Burp Suite Enterprise Edition is now available in our secure Cloud  –  Learn more

Lab: SSRF via OpenID dynamic client registration


This lab allows client applications to dynamically register themselves with the OAuth service via a dedicated registration endpoint. Some client-specific data is used in an unsafe way by the OAuth service, which exposes a potential vector for SSRF.

To solve the lab, craft an SSRF attack to access and steal the secret access key for the OAuth provider's cloud environment.

You can log in to your own account using the following credentials: wiener:peter


To prevent the Academy platform being used to attack third parties, our firewall blocks interactions between the labs and arbitrary external systems. To solve the lab, you must use Burp Collaborator's default public server.


  1. While proxying traffic through Burp, log in to your own account. Browse to https://oauth-YOUR-OAUTH-SERVER.oauth-server.net/.well-known/openid-configuration to access the configuration file. Notice that the client registration endpoint is located at /reg.
  2. In Burp Repeater, create a suitable POST request to register your own client application with the OAuth service. You must at least provide a redirect_uris array containing an arbitrary whitelist of callback URIs for your fake application. For example:

    POST /reg HTTP/1.1 Host: oauth-YOUR-OAUTH-SERVER.oauth-server.net Content-Type: application/json { "redirect_uris" : [ "https://example.com" ] }
  3. Send the request. Observe that you have now successfully registered your own client application without requiring any authentication. The response contains various metadata associated with your new client application, including a new client_id.
  4. Using Burp, audit the OAuth flow and notice that the "Authorize" page, where the user consents to the requested permissions, displays the client application's logo. This is fetched from /client/CLIENT-ID/logo. We know from the OpenID specification that client applications can provide the URL for their logo using the logo_uri property during dynamic registration. Send the GET /client/CLIENT-ID/logo request to Burp Repeater.
  5. In Repeater, go back to the POST /reg request that you created earlier. Add the logo_uri property. Right-click and select "Insert Collaborator payload" to paste a Collaborator URL as its value . The final request should look something like this:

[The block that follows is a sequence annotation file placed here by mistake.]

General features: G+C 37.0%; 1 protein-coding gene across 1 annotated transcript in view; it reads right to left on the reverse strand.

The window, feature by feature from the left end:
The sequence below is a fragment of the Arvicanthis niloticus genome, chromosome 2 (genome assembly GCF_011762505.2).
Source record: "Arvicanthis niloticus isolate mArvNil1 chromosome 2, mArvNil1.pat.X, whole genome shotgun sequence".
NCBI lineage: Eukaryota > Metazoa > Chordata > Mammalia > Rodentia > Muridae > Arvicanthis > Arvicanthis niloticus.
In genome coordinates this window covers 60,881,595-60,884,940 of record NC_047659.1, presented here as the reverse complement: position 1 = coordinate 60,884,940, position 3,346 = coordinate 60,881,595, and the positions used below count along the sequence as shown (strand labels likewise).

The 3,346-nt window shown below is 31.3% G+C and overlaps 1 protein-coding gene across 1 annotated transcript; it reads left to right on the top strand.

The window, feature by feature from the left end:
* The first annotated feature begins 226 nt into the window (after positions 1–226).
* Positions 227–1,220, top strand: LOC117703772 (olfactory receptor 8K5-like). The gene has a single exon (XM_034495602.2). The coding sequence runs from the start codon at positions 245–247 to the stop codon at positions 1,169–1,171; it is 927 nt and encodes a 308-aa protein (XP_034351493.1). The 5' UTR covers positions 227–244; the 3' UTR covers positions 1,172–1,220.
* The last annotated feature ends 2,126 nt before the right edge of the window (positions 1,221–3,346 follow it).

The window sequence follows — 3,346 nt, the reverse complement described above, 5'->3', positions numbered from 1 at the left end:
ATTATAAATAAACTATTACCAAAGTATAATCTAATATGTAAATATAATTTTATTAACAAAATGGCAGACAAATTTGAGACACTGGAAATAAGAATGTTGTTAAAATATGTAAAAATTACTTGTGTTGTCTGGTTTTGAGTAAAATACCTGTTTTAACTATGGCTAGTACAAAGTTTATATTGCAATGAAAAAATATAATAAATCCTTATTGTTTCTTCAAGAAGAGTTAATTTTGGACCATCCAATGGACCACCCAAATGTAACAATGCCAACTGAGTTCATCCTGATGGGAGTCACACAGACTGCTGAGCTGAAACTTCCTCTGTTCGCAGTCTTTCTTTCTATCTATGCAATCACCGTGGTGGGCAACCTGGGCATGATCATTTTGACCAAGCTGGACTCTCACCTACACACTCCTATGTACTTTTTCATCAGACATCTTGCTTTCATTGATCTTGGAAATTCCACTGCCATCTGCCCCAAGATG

POST /reg HTTP/1.1 Host: oauth-YOUR-OAUTH-SERVER.oauth-server.net Content-Type: application/json { "redirect_uris" : [ "https://example.com" ], "logo_uri" : "https://BURP-COLLABORATOR-SUBDOMAIN" }
  6. Send the request to register a new client application and copy the client_id from the response.
  7. In Repeater, go to the GET /client/CLIENT-ID/logo request. Replace the CLIENT-ID in the path with the new one you just copied and send the request.
  8. Go to the Collaborator tab dialog and check for any new interactions. Notice that there is an HTTP interaction attempting to fetch your non-existent logo. This confirms that you can successfully use the logo_uri property to elicit requests from the OAuth server.
  9. Go back to the POST /reg request in Repeater and replace the current logo_uri value with the target URL:

    "logo_uri" : ""
  10. Send this request and copy the new client_id from the response.
  11. Go back to the GET /client/CLIENT-ID/logo request and replace the client_id with the new one you just copied. Send this request. Observe that the response contains the sensitive metadata for the OAuth provider's cloud environment, including the secret access key.
  12. Use the "Submit solution" button to submit the access key and solve the lab.

Community solutions

Michael Sommer